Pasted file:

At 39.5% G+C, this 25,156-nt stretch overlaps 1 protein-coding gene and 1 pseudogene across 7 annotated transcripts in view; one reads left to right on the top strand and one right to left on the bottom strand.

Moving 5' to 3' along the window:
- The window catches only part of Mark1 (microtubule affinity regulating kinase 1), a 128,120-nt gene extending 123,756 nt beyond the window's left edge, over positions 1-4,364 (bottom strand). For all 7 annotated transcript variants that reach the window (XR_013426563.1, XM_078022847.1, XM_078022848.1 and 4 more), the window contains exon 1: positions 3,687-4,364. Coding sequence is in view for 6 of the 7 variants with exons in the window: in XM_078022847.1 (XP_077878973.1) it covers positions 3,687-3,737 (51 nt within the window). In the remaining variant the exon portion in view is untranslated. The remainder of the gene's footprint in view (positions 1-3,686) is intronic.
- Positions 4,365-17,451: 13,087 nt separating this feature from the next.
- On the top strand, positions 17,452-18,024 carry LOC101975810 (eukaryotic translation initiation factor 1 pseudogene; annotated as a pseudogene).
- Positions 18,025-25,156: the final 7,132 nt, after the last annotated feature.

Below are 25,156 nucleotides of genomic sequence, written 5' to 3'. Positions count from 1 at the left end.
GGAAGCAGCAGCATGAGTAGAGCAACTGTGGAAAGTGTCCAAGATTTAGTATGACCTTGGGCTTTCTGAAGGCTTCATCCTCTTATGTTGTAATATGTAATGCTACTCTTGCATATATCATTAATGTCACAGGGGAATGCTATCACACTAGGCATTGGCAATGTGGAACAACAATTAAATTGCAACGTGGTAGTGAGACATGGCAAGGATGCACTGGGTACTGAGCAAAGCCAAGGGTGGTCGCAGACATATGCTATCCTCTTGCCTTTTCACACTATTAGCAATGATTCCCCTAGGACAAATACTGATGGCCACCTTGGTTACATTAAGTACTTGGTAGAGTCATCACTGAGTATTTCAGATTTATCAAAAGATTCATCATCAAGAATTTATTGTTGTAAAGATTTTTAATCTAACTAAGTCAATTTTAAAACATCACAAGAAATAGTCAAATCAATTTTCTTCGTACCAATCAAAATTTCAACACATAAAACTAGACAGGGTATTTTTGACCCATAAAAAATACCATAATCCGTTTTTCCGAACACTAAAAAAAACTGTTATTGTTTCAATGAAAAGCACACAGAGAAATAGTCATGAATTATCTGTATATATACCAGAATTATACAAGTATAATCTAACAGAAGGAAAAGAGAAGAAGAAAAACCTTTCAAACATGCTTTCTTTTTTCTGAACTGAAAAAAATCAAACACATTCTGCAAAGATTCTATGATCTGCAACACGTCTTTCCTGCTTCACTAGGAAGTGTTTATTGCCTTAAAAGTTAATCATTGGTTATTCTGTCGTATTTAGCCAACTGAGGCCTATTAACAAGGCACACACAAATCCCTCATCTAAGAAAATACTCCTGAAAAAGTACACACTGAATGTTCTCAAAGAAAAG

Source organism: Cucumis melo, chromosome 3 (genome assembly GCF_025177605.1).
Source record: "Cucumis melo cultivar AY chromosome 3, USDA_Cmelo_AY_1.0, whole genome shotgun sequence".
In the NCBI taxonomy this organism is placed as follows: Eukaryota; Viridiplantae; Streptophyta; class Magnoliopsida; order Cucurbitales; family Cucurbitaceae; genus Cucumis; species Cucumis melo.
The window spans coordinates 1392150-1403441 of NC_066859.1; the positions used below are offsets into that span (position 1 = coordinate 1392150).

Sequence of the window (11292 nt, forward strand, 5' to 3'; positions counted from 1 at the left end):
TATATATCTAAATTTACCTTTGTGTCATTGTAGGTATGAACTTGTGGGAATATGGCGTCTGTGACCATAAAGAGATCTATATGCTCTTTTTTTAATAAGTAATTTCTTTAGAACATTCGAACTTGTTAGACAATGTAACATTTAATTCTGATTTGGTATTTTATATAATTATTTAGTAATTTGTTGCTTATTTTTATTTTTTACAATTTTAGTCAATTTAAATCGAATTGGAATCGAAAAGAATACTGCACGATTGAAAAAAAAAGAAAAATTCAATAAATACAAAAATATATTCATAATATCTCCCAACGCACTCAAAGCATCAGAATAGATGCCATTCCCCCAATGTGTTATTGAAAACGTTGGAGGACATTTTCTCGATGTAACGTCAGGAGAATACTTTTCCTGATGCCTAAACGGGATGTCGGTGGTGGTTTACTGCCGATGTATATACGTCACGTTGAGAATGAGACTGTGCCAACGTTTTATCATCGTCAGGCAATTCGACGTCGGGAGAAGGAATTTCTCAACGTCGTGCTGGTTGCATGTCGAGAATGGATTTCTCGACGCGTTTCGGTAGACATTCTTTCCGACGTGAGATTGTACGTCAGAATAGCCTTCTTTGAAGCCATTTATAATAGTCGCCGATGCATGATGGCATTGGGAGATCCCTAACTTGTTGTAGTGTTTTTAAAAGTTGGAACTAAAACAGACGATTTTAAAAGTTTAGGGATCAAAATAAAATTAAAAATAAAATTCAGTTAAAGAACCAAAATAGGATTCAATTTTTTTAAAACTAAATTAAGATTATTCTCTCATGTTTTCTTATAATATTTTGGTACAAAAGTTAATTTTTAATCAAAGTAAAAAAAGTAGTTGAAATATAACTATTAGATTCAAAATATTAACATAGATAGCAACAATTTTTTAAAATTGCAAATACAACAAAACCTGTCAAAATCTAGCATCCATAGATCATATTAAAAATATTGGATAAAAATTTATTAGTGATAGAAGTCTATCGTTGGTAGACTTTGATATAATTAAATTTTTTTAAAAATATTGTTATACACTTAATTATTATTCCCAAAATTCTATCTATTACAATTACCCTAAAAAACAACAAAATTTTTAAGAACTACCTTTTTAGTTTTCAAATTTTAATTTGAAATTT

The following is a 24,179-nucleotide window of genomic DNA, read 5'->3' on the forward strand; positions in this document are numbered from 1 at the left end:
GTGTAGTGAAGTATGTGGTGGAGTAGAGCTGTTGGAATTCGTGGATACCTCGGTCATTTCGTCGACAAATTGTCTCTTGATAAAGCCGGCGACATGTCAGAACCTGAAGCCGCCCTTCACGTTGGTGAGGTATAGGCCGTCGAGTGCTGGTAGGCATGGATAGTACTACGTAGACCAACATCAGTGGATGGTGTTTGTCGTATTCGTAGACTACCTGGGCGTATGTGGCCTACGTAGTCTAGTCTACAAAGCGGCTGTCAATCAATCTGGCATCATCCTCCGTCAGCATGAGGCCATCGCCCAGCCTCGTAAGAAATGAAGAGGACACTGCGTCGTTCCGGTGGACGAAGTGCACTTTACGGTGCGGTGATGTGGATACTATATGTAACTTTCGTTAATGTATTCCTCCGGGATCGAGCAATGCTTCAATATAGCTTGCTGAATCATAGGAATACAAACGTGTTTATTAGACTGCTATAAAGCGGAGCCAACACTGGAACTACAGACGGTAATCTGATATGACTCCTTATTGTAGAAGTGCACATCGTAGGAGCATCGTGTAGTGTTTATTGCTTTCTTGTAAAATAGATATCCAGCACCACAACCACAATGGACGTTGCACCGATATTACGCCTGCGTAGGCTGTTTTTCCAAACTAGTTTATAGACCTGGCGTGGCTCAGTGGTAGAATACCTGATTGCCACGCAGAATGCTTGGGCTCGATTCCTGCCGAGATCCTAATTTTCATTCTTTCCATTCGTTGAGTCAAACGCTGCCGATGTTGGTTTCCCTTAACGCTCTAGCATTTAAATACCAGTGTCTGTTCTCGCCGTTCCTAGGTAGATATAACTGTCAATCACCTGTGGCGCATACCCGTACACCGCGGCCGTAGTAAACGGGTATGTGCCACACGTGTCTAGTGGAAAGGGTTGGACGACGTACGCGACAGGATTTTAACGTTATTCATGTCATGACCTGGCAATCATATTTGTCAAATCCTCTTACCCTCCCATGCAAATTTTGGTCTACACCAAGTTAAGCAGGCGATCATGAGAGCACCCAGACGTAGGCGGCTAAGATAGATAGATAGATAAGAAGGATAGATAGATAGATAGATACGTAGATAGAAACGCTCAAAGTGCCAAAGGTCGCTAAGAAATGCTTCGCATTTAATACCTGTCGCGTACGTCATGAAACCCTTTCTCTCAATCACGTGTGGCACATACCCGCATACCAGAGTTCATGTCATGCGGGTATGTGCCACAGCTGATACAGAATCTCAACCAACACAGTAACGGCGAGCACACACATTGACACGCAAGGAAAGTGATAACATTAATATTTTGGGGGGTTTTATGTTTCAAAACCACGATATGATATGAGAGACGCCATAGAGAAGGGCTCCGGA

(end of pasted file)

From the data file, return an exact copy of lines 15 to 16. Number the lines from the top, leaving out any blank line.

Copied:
The following is a 24,179-nucleotide window of genomic DNA, read 5'->3' on the forward strand; positions in this document are numbered from 1 at the left end:
GTGTAGTGAAGTATGTGGTGGAGTAGAGCTGTTGGAATTCGTGGATACCTCGGTCATTTCGTCGACAAATTGTCTCTTGATAAAGCCGGCGACATGTCAGAACCTGAAGCCGCCCTTCACGTTGGTGAGGTATAGGCCGTCGAGTGCTGGTAGGCATGGATAGTACTACGTAGACCAACATCAGTGGATGGTGTTTGTCGTATTCGTAGACTACCTGGGCGTATGTGGCCTACGTAGTCTAGTCTACAAAGCGGCTGTCAATCAATCTGGCATCATCCTCCGTCAGCATGAGGCCATCGCCCAGCCTCGTAAGAAATGAAGAGGACACTGCGTCGTTCCGGTGGACGAAGTGCACTTTACGGTGCGGTGATGTGGATACTATATGTAACTTTCGTTAATGTATTCCTCCGGGATCGAGCAATGCTTCAATATAGCTTGCTGAATCATAGGAATACAAACGTGTTTATTAGACTGCTATAAAGCGGAGCCAACACTGGAACTACAGACGGTAATCTGATATGACTCCTTATTGTAGAAGTGCACATCGTAGGAGCATCGTGTAGTGTTTATTGCTTTCTTGTAAAATAGATATCCAGCACCACAACCACAATGGACGTTGCACCGATATTACGCCTGCGTAGGCTGTTTTTCCAAACTAGTTTATAGACCTGGCGTGGCTCAGTGGTAGAATACCTGATTGCCACGCAGAATGCTTGGGCTCGATTCCTGCCGAGATCCTAATTTTCATTCTTTCCATTCGTTGAGTCAAACGCTGCCGATGTTGGTTTCCCTTAACGCTCTAGCATTTAAATACCAGTGTCTGTTCTCGCCGTTCCTAGGTAGATATAACTGTCAATCACCTGTGGCGCATACCCGTACACCGCGGCCGTAGTAAACGGGTATGTGCCACACGTGTCTAGTGGAAAGGGTTGGACGACGTACGCGACAGGATTTTAACGTTATTCATGTCATGACCTGGCAATCATATTTGTCAAATCCTCTTACCCTCCCATGCAAATTTTGGTCTACACCAAGTTAAGCAGGCGATCATGAGAGCACCCAGACGTAGGCGGCTAAGATAGATAGATAGATAAGAAGGATAGATAGATAGATAGATACGTAGATAGAAACGCTCAAAGTGCCAAAGGTCGCTAAGAAATGCTTCGCATTTAATACCTGTCGCGTACGTCATGAAACCCTTTCTCTCAATCACGTGTGGCACATACCCGCATACCAGAGTTCATGTCATGCGGGTATGTGCCACAGCTGATACAGAATCTCAACCAACACAGTAACGGCGAGCACACACATTGACACGCAAGGAAAGTGATAACATTAATATTTTGGGGGGTTTTATGTTTCAAAACCACGATATGATATGAGAGACGCCATAGAGAAGGGCTCCGGA